Maintenance and Welfare of Parents and Senior Citizens Act, 2007

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Maintenance and Welfare of Parents and Senior Citizens Act, 2007 is a legislation, initiated by Ministry of Social Justice and Empowerment, Government of India[1] to provide more effective provision for maintenance and welfare of parents and senior citizens. It makes it a legal obligation for children and heirs to provide maintenance to senior citizens and parents, by monthly allowance. It also provides simple, speedy and inexpensive mechanism for the protection of life and property of the older persons. After being passed by the Parliament of India, it received President's assent on December 29, 2007.[2]

The first case under the act was filed in November 2011 by Siluvai (age 84) and his wife Arulammal (age 80) of Tuticorin against their son and daughter-in-law for neglect, besides taking away their two homes and gold jewellery.[3]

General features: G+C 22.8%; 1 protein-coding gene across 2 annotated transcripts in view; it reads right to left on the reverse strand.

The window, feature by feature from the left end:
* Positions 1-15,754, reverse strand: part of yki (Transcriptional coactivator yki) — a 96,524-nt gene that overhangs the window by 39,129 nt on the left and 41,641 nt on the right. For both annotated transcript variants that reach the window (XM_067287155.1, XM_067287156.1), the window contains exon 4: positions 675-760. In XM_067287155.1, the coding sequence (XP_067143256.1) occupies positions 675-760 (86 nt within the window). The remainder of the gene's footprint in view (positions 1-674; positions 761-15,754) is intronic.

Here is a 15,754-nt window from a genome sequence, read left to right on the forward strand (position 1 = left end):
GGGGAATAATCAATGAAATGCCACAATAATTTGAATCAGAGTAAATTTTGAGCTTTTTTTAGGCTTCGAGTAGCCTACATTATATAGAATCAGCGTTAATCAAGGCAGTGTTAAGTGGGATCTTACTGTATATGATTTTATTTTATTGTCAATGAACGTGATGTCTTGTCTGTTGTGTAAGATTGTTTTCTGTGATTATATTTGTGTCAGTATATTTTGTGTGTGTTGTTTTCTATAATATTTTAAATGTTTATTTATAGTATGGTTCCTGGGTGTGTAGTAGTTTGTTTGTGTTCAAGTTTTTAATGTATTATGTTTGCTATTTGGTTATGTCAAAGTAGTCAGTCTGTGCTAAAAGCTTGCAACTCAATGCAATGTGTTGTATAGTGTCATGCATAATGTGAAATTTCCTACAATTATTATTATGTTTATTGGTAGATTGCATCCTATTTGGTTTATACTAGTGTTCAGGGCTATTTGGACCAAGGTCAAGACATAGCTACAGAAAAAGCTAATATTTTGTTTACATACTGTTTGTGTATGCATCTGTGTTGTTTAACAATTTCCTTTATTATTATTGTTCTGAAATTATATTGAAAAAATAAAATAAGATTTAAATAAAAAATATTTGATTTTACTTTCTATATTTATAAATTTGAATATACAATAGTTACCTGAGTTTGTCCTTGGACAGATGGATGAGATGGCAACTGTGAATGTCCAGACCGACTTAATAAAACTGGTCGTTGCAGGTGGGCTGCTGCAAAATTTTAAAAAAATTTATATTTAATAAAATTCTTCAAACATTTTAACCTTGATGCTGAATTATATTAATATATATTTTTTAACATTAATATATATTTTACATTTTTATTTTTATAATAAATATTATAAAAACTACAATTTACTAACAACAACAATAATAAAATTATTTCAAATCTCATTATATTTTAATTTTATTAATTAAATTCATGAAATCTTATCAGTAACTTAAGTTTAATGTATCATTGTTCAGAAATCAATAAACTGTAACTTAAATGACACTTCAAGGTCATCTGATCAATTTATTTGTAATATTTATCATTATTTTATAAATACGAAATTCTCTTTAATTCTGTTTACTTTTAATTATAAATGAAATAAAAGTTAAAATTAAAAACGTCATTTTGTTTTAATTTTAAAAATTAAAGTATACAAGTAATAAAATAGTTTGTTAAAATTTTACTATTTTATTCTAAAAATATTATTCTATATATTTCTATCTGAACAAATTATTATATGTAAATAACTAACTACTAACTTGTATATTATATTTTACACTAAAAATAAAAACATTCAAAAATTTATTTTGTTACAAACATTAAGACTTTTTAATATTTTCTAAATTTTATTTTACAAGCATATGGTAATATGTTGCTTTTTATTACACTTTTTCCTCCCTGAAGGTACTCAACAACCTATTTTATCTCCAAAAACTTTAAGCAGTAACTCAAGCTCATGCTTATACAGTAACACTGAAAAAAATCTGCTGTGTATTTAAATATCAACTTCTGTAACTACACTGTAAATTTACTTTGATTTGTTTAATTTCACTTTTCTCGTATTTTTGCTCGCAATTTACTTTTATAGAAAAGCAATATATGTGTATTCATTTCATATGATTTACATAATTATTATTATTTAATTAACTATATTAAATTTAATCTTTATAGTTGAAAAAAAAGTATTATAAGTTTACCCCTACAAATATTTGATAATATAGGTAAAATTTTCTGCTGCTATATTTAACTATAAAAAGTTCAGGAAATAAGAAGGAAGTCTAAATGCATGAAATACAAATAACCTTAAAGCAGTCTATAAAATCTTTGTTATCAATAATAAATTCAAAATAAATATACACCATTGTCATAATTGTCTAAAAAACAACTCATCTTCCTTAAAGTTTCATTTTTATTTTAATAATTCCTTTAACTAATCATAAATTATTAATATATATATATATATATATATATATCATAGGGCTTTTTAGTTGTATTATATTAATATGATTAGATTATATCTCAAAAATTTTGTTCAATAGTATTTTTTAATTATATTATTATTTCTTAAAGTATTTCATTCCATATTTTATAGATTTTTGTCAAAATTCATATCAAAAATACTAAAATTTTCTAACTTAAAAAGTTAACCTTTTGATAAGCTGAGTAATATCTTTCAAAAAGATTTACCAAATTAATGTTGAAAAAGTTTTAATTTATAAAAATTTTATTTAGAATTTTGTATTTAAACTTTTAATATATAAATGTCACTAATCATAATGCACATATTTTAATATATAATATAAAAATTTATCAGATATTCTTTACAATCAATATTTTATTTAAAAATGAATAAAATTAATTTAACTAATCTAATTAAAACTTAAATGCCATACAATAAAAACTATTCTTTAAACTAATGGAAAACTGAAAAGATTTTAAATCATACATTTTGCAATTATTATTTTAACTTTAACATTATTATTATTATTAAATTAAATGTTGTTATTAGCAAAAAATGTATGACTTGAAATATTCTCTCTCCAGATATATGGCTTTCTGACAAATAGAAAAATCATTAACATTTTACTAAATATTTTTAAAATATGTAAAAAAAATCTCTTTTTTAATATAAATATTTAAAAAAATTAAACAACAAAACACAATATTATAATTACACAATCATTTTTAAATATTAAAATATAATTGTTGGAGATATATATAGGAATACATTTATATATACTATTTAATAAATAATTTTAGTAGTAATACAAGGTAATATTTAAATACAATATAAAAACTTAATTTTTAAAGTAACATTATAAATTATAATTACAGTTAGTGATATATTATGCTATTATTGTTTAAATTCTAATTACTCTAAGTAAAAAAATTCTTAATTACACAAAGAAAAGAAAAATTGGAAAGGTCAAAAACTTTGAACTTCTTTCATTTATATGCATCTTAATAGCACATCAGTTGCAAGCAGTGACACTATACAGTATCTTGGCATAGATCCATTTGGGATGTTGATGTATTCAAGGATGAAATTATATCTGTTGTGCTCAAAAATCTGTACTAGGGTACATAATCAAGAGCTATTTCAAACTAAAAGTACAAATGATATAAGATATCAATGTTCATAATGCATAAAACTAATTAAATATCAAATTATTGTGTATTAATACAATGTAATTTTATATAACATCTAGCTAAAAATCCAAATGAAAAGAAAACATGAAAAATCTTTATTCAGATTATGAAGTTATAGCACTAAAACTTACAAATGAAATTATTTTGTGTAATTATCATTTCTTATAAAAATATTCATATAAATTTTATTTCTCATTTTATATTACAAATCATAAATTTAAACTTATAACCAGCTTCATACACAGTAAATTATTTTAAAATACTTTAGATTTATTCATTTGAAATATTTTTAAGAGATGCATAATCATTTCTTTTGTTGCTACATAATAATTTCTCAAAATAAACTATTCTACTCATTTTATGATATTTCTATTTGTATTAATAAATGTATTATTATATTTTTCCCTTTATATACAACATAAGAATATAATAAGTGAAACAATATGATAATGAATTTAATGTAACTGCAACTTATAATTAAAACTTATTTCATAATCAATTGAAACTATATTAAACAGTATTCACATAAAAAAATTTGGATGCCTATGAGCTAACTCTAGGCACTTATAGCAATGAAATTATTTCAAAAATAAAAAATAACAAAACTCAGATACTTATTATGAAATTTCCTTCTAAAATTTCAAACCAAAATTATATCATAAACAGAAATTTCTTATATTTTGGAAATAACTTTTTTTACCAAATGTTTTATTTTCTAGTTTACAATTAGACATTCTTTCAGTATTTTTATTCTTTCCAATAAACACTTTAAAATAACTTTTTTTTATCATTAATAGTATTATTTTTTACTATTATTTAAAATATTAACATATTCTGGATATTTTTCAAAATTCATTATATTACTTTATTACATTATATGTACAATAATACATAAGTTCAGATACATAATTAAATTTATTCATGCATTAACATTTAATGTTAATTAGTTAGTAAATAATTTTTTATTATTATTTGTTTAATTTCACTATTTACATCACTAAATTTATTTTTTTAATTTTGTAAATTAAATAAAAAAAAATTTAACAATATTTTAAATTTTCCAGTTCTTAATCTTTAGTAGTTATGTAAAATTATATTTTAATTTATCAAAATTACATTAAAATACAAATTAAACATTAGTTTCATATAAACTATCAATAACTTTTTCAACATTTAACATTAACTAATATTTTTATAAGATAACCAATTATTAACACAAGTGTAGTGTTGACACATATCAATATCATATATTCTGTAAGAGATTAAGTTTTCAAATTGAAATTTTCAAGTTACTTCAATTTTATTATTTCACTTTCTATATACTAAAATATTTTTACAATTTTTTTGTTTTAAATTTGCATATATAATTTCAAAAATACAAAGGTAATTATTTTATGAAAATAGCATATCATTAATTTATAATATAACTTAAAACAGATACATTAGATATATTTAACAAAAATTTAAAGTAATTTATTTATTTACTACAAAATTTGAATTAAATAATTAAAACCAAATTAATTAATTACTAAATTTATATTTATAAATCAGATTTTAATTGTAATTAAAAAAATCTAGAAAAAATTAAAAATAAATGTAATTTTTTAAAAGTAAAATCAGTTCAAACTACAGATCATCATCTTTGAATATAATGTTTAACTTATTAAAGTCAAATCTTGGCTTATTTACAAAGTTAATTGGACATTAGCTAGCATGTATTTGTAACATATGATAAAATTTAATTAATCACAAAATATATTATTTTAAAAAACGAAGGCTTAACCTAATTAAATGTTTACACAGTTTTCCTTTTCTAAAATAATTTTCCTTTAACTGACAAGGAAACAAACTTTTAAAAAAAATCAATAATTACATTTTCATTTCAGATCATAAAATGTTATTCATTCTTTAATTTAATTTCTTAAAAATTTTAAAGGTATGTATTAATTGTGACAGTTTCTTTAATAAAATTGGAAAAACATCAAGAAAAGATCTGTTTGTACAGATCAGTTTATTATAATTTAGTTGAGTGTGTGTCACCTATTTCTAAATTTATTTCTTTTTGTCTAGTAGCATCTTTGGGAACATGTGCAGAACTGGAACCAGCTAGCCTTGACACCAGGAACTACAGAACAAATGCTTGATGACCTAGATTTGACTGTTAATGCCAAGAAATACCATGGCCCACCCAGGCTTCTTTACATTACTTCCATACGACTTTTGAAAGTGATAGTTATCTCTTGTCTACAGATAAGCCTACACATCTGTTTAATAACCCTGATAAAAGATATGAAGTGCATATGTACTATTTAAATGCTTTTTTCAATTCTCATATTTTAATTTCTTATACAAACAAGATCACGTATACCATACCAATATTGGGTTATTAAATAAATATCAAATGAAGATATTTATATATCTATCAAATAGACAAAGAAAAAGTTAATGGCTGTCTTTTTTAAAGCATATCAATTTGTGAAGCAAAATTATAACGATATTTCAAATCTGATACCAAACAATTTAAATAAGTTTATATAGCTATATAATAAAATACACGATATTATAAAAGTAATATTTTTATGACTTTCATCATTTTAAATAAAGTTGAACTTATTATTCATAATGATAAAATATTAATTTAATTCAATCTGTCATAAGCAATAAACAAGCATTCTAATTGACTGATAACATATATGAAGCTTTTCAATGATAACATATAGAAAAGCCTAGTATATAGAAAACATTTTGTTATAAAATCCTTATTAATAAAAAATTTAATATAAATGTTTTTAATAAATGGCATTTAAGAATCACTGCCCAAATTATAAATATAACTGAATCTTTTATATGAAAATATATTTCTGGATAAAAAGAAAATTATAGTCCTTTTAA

Objectives of the Act[edit]

This act provides in-expensive and speedy procedure to claim monthly maintenance for parents and senior citizens. This act casts obligations on children to maintain their parents/grandparents and also the relative of the senior citizens to maintain such senior citizens. The main attraction of this act is there are provisions to protect the life and property of such persons. This act also provides setting up of old age homes for providing maintenance to the indigent senior citizens and parents. This Act extends to the whole of India.[4]

Definitions[edit]

  • Children- Include son, daughter, grandson, grand daughter,son-in-law, daughter-in-law but does not include a minor[5][6]